Lead-poisoned children in Kosovo: humans or not?

Kosovan Children | melenama

The Roma neighborhood of Mahalla in Kosovo’s northern city of Mitrovica has been the victim of injustice, says a report. According to Florim Masurica, who is seeking justice for his disabled son, “Kosovo’s Roma minority are not treated as humans.”

Masurica’s son is one of the children suffering from suspected lead-poisoning contracted at post-war United Nations camps.

According to sources, Kosovo’s pro-independence ethnic Albanian rebels saw Roma people as guilty of cooperation with Serbs during the 1998-1999 conflict - a gratuitous accusation as Roma largely kept out of the fighting.

While some faced summary executions, others were forced to run away from their homes that were looted and destroyed after the departure of Serb forces from Kosovo following a NATO bombing campaign.

Sources noted that around 600 of its inhabitants were given shelter by the U.N. mission in Kosovo (UNMIK) in five camps, initially meant as a temporary measure for 45 days, but they ended up staying six years.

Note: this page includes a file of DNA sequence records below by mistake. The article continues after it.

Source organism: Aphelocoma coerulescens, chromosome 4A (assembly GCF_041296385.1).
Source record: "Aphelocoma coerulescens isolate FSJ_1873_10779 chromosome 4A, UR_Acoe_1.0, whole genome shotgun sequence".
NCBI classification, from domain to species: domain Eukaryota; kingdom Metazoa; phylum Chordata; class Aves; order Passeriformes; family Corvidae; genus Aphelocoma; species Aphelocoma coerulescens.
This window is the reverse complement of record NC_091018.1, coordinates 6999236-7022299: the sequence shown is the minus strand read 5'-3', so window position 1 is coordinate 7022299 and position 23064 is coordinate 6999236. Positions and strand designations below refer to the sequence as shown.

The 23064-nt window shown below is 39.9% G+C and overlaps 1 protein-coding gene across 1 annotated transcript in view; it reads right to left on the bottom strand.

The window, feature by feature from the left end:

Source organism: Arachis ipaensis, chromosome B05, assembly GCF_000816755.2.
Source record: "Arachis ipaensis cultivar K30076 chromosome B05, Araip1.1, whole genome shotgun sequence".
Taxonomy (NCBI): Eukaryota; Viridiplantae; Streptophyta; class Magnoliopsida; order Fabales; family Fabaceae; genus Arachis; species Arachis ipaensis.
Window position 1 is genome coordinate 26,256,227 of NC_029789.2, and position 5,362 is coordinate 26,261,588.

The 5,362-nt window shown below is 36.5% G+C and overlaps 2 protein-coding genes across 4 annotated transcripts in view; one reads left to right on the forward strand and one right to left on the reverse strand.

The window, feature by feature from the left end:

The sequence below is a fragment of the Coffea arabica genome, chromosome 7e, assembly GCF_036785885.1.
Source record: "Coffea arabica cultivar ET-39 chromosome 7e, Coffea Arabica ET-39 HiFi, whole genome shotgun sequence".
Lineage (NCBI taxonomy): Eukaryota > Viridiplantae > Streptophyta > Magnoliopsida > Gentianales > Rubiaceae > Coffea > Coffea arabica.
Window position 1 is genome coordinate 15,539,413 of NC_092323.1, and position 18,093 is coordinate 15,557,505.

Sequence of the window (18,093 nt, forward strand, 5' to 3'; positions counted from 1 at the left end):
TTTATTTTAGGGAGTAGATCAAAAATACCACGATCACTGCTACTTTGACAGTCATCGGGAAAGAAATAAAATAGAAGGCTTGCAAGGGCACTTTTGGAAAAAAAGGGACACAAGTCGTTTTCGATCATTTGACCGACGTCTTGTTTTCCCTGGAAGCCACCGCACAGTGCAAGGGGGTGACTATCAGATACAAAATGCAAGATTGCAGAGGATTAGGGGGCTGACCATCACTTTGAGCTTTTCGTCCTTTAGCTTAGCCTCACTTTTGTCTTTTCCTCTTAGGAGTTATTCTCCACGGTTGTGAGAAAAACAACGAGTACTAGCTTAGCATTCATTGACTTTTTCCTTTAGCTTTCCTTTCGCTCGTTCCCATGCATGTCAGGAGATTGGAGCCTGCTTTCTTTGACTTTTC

Scientific tests have showed that these displaced people living near a heavy metals mining complex were unaware that they were breathing in air and trampling on soil contaminated with lead and other toxins.

Symptoms such as black gums, headaches, learning difficulties, convulsions and high blood pressure started surfacing in the Roma children in the camps in 2005, which raised the concerns of human rights groups.

UNMIK then evacuated the camps - but for some of its residents this was too late.

AFP quoted one of the victims, Bajram Babajboks, 65, as saying that there was no single member of his family -- four daughters, seven sons and 60 nieces and nephews -- “who is not a victim of lead toxins.” Babajboks said his words while showing the blood tests.

Moreover, in February 2006, a panel of experts appointed by the UN - following complaints by 138 Roma - came up with a 79-page report examining the claims of poisoning.

The report cited tests conducted by the World Health Organization in 2004, showing most children in the most exposed camps had “above acceptable” lead levels in their blood and that “more than 80 percent of soils in the camps were ‘unsafe’ because of lead contamination.”

Also, an environmental medicine specialist, Klaus-Dietrich Runow, took hair tests in the camps in 2005 with “the highest ever seen [results] in the values of heavy metal in human hair samples.”

The panel came to a conclusion that UNMIK had failed “to comply with applicable human rights standards in response to the adverse health condition caused by lead contamination in the IDP camps and the consequent harms suffered by the complainants.”